An excerpt from A Whale Hunt, How a Native-American Village Did What No One Thought It Could by Robert Sullivan. This piece is to accompany "Holding Onto Heritage: Native Whale Hunts & Diversity" lesson.
“The New Deciders” examines the influence of voters from four demographic groups—black millennials, Arab Americans, Latino Evangelicals and Asian Americans. Viewers will meet political hopefuls, community leaders, activists and church members from Orange County, California, Cleveland, Ohio, Greensboro, North Carolina and Orlando, Florida, all of whom have the opportunity to move the political needle, locally and nationally.
This lesson focuses on Chapter 12 of To Kill A Mockingbird, which provides a brief moment where students can see the reaction of one African-American character, Lula. Spending time looking at and understanding Lula’s anger toward Scout and Jem is critical to teaching this novel.
“The New Mad Men” explores how changing demographics in the United States have changed the face of advertising. In particular, the focus is on the purchasing power of the 54 million Latinx people currently living in the United States. The episode visits the headquarters of LatinWorks, an advertising agency in Austin, Texas, with a specialty in multicultural advertising.
In “Pass or Fail in Cambodia Town,” host Maria Hinojosa visits Long Beach, California, where she finds a Southeast Asian community struggling with what one interviewee describes as a “trauma-informed history.” Far from the stereotype of Asians as a “model minority,” less than 65 percent of Cambodian adults in the United States have graduated from high school. Cambodia Town, a neighborhood in Long Beach, is a community plagued by poverty and gang violence.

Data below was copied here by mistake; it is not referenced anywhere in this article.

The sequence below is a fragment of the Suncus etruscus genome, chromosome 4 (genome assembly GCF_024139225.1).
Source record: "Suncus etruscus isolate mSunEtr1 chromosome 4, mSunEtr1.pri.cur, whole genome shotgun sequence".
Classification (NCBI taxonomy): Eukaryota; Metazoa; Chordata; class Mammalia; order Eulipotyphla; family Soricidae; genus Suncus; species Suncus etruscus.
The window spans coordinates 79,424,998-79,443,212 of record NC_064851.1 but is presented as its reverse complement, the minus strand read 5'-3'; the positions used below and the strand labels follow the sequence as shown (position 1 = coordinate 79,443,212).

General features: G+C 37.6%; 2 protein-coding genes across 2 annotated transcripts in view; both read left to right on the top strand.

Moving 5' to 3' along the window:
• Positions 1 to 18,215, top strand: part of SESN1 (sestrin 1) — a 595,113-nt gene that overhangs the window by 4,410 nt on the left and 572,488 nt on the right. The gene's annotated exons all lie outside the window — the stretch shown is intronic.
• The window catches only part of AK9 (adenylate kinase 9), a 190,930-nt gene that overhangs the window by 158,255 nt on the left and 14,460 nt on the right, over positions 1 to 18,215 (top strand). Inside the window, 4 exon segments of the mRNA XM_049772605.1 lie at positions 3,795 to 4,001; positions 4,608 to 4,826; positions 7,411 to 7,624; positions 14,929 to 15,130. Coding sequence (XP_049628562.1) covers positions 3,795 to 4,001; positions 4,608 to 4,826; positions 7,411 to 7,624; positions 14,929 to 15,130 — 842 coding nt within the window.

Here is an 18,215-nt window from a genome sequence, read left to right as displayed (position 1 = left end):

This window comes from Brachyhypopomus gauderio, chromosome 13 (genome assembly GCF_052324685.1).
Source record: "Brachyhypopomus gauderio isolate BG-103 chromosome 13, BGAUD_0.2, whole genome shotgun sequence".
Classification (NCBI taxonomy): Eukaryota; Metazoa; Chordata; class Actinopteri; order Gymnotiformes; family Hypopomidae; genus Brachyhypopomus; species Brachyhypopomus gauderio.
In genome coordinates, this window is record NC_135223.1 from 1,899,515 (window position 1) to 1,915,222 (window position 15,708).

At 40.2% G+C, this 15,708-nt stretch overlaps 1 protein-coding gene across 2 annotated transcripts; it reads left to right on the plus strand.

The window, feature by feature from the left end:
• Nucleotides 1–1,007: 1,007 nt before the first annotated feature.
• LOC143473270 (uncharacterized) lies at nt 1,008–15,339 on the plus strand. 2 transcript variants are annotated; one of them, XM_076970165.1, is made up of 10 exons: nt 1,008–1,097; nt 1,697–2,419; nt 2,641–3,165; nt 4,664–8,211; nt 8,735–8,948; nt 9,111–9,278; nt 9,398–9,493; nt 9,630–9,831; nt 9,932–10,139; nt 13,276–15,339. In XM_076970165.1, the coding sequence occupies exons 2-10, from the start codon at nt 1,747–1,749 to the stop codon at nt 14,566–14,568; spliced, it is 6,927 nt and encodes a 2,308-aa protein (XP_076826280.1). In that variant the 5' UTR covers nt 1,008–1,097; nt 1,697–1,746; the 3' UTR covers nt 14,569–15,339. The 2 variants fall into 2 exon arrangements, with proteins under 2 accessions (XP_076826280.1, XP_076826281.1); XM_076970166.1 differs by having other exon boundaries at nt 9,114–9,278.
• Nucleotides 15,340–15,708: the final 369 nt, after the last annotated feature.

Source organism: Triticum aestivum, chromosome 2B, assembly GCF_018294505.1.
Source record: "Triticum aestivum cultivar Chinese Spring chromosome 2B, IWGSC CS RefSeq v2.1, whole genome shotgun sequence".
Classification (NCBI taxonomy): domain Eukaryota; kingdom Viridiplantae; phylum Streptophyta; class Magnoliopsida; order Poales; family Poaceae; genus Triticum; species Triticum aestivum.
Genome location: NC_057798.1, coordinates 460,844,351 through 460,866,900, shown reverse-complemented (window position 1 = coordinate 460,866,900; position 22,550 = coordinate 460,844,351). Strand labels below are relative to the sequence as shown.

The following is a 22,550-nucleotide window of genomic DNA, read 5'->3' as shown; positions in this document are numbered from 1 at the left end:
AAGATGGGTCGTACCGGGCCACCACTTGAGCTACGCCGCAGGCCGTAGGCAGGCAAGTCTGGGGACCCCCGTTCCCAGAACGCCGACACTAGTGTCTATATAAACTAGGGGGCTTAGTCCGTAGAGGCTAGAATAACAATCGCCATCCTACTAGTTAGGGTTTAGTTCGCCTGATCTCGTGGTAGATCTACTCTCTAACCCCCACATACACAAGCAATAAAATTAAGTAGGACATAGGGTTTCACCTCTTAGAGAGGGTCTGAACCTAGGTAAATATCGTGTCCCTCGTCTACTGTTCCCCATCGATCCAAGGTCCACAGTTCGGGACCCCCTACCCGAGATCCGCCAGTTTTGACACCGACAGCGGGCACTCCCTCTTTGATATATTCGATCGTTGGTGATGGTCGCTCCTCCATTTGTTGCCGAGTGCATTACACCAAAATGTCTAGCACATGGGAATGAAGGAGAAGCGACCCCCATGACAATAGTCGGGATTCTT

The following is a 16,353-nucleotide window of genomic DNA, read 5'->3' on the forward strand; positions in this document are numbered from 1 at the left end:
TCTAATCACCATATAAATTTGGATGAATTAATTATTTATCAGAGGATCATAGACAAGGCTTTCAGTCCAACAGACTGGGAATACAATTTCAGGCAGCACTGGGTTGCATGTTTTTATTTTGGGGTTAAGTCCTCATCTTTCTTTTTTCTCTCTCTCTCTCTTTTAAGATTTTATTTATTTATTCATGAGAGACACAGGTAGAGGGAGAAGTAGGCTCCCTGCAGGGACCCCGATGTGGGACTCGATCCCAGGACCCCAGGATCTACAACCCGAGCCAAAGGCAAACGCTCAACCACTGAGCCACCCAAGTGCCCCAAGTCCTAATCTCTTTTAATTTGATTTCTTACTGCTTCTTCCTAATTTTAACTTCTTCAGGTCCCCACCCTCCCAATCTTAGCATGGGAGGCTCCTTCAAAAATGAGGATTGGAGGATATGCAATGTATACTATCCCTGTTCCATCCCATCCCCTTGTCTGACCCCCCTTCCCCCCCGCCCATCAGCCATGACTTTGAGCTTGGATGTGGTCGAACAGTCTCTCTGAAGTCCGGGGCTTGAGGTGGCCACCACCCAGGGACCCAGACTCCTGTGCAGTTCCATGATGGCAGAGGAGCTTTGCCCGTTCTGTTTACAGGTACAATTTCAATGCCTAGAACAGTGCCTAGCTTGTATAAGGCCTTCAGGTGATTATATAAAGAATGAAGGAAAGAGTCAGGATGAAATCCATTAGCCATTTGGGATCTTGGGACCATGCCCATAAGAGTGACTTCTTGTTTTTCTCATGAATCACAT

In “Politics of the New South,” Maria Hinojosa revisits Clarkston, Georgia, featured in a previous episode and notable for its immigrant population. It’s three days before an election in which three former refugees are running for city office for the very first time.
The episode “Our Private Idaho” takes viewers to Coeur d’Alene, Idaho. Once the epicenter of the Aryan Nations’ white-supremacy movements, Coeur d’Alene has nearly doubled in population in the last two decades. Nearly 90 percent of its new arrivals are white, and although the percentage of nonwhite residents is gradually increasing, it’s still tiny at 5.5 percent.
America by the Numbers with Maria Hinojosa, a PBS documentary series produced by the Harlem-based Futuro Media Group, reveals how dramatic changes in the composition and demographics of the United States are playing out across the country.
In this lesson, students consider the meaning of the terms “respect” and “equality,” and learn about the kinds of actions they can take to promote respect and strive for equality for all people living in the United States.